BMC Infectious Diseases 06/2013; 13(1):290. · 3.03 Impact Factor
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    ABSTRACT: INTRODUCTION: Practice-Based Research Networks (PBRNs) and health systems may provide timely, reliable data to guide the development and distribution of public health resources to promote healthy behaviors, such as quitting smoking. The objective of this study was to determine if PBRN data could be used to make neighborhood-level estimates of smoking prevalence. METHODS: We estimated the smoking prevalence in 32 greater Boston neighborhoods (population = 877,943 adults) by using the electronic health record data of adults who in 2009 visited one of 26 Partners Primary Care PBRN practices (n = 77,529). We compared PBRN-derived estimates to population-based estimates derived from 1999-2009 Behavioral Risk Factor Surveillance System (BRFSS) data (n = 20,475). RESULTS: The PBRN estimates of neighborhood smoking status ranged from 5% to 22% and averaged 11%. The 2009 neighborhood-level smoking prevalence estimates derived from the BRFSS ranged from 5% to 26% and averaged 13%. The difference in smoking prevalence between the PBRN and the BRFSS averaged -2 percentage points (standard deviation, 3 percentage points). CONCLUSION: Health behavior data collected during routine clinical care by PBRNs and health systems could supplement or be an alternative to using traditional sources of public health data.
    Preventing chronic disease 01/2013; 10:E84. · 1.82 Impact Factor
  • Rebecca G Mishuris, Jeffrey A Linder
    Journal of General Internal Medicine 12/2012; · 3.28 Impact Factor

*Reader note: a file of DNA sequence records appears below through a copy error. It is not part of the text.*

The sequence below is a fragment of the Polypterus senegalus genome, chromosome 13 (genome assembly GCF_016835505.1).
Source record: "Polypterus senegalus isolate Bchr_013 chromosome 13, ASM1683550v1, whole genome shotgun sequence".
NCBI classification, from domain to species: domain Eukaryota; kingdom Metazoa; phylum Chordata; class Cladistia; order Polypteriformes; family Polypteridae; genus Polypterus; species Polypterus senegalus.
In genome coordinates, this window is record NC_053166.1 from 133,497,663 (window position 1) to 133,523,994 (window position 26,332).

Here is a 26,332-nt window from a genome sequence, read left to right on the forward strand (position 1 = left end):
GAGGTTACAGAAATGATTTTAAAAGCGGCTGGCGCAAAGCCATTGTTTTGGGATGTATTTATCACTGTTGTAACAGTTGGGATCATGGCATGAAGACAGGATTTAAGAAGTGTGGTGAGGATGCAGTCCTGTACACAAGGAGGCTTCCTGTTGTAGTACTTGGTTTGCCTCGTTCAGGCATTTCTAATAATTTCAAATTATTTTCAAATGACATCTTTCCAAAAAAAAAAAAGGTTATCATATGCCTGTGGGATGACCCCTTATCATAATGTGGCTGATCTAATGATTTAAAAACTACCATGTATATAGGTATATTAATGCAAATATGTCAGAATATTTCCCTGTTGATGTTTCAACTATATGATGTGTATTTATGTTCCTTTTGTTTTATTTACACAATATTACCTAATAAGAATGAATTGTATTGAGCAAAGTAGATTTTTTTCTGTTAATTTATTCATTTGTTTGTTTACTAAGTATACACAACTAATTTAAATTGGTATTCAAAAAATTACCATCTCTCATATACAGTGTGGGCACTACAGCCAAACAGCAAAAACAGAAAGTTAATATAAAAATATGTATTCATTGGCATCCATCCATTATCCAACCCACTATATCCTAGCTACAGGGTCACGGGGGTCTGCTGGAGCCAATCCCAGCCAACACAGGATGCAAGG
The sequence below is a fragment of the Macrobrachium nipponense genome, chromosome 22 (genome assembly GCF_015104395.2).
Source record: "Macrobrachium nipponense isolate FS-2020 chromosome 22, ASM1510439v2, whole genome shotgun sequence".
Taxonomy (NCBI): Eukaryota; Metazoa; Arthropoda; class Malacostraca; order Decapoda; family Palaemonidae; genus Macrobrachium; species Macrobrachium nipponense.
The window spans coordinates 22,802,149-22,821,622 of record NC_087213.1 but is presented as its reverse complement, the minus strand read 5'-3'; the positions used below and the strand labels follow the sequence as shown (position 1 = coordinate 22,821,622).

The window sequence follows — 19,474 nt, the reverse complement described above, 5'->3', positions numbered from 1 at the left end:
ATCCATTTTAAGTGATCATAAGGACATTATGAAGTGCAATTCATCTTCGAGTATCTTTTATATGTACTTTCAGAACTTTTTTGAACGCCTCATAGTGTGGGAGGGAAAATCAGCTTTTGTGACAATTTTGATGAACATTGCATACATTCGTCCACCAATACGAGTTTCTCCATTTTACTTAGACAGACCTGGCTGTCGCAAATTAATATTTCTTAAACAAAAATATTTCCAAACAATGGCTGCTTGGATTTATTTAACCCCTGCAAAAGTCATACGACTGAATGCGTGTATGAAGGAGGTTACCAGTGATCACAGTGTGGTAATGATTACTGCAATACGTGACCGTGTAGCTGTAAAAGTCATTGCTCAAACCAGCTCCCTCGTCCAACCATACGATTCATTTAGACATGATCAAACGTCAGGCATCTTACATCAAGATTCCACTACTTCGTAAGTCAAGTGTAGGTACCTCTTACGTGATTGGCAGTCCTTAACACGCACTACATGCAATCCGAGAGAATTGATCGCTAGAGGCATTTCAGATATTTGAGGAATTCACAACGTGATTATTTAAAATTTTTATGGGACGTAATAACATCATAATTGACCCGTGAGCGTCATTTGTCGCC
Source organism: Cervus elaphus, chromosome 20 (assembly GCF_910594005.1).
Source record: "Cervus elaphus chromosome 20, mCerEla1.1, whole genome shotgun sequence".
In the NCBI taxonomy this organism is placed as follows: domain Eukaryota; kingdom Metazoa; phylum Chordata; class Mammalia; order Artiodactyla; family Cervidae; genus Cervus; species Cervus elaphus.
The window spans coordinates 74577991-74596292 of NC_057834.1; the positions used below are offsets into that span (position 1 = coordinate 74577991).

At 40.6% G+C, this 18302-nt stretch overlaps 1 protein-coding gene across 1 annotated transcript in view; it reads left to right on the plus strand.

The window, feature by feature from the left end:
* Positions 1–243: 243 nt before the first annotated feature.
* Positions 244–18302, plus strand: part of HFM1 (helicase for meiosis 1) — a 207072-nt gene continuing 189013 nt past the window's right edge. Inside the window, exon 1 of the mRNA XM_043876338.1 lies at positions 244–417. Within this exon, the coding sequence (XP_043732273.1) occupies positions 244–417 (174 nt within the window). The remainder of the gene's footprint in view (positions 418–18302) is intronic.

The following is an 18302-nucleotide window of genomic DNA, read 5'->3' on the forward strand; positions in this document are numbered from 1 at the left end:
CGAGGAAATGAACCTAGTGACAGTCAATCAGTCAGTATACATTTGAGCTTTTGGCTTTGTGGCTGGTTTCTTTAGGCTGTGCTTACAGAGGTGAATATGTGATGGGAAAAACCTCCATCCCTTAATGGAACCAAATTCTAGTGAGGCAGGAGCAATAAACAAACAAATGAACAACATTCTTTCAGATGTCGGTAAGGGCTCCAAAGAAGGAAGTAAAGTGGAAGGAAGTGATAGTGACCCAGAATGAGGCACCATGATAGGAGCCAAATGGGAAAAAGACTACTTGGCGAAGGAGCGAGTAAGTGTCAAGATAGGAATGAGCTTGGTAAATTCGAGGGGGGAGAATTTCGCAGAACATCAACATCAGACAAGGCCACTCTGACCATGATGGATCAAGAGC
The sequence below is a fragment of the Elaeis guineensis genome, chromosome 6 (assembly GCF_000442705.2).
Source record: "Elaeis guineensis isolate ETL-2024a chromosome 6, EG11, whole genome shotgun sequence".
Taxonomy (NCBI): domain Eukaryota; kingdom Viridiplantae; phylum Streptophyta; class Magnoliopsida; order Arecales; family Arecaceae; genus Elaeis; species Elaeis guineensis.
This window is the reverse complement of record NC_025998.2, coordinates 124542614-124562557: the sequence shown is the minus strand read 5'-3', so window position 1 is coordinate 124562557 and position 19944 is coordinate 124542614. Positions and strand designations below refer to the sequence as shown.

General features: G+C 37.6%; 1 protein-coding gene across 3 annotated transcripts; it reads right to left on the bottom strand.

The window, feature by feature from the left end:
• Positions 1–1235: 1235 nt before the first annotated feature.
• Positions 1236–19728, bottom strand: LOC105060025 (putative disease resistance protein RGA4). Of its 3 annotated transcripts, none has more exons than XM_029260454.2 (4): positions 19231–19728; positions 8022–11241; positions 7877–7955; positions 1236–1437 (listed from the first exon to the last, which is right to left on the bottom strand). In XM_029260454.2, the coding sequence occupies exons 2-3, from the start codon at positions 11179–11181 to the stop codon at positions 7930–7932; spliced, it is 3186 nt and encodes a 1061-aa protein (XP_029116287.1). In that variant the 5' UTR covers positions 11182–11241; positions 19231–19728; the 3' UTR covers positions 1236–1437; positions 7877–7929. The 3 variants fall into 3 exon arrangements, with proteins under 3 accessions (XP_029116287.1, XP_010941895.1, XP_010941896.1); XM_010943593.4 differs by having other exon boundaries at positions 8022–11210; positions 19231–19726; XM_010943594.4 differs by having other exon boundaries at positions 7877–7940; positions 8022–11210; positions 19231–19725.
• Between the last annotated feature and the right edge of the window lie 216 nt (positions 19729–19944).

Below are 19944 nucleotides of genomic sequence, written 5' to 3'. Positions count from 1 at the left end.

• Joseph W Frank, John Z Ayanian, Jeffrey A Linder
    Archives of internal medicine 10/2012; · 11.46 Impact Factor
  • Lipika Samal, Jeffrey A Linder
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    ABSTRACT: Proponents of routine urine dipstick screening to identify patients at risk for ESRD in the primary care setting have argued that urine dipsticks are inexpensive, low risk, acceptable to patients, and now, more accurate. Proponents believe that urine dipstick screening has the potential to improve outcomes for people with early disease and increase awareness of CKD. Most primary care physicians agree that populations who are at high risk for CKD should be tested and appropriately treated to decrease complications of ESRD. However, proponents of mass screening may not appreciate the challenges, limitations, and potential harms of screening. Urine dipstick testing does not meet all of the criteria for a good screening test. Screening the general population with urine dipsticks will generate many false positives-between 50% and 90% of positive tests-that will require follow-up, increase costs, and cause patient anxiety. Routine screening with urine dipsticks is not cost-effective on the order of $200,000 per quality-adjusted life year. Most importantly, there is little evidence that early identification of microalbuminuria in unselected patients influences outcomes of CKD. Without proof of effectiveness, overdiagnosis, a problem for even well established screening tests, is risked. Finally, no specialty society or preventive services group currently recommends general screening. Instead of screening, primary care physicians and nephrologists should work together to identify patients at high risk for ESRD and optimize management to improve outcomes for patients with CKD.
    Clinical Journal of the American Society of Nephrology 08/2012; · 5.07 Impact Factor

Publication Stats

1k Citations
466.59 Total Impact Points

Institutions

  • 2003–2014
    • Brigham and Women's Hospital
      • • Division of General Internal Medicine and Primary Care
      • • Department of Medicine
      • • Center for Brain Mind Medicine
      Boston, Massachusetts, United States
    • Harvard Medical School
      • Department of Medicine
      Boston, Massachusetts, United States
  • 2004–2010
    • Partners HealthCare
      • Clinical Informatics Research and Development
      Boston, MA, United States
  • 2001–2003
    • Massachusetts General Hospital
      • Department of Medicine
      Boston, MA, United States